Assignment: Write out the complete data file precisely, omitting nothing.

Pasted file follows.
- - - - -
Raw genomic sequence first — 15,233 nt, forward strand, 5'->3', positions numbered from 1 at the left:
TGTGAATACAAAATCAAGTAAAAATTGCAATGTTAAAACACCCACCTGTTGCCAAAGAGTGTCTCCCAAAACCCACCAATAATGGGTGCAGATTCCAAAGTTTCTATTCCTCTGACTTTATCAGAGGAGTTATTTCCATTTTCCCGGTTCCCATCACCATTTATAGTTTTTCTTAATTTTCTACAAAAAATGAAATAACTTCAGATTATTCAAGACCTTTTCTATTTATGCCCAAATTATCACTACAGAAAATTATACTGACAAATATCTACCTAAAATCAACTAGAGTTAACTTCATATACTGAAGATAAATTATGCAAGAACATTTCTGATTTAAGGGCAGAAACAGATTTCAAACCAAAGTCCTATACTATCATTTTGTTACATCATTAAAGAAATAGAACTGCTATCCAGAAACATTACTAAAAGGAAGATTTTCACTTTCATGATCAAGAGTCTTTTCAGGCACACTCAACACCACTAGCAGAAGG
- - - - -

Raw genomic sequence first — 15,233 nt, forward strand, 5'->3', positions numbered from 1 at the left:
TGTGAATACAAAATCAAGTAAAAATTGCAATGTTAAAACACCCACCTGTTGCCAAAGAGTGTCTCCCAAAACCCACCAATAATGGGTGCAGATTCCAAAGTTTCTATTCCTCTGACTTTATCAGAGGAGTTATTTCCATTTTCCCGGTTCCCATCACCATTTATAGTTTTTCTTAATTTTCTACAAAAAATGAAATAACTTCAGATTATTCAAGACCTTTTCTATTTATGCCCAAATTATCACTACAGAAAATTATACTGACAAATATCTACCTAAAATCAACTAGAGTTAACTTCATATACTGAAGATAAATTATGCAAGAACATTTCTGATTTAAGGGCAGAAACAGATTTCAAACCAAAGTCCTATACTATCATTTTGTTACATCATTAAAGAAATAGAACTGCTATCCAGAAACATTACTAAAAGGAAGATTTTCACTTTCATGATCAAGAGTCTTTTCAGGCACACTCAACACCACTAGCAGAAGG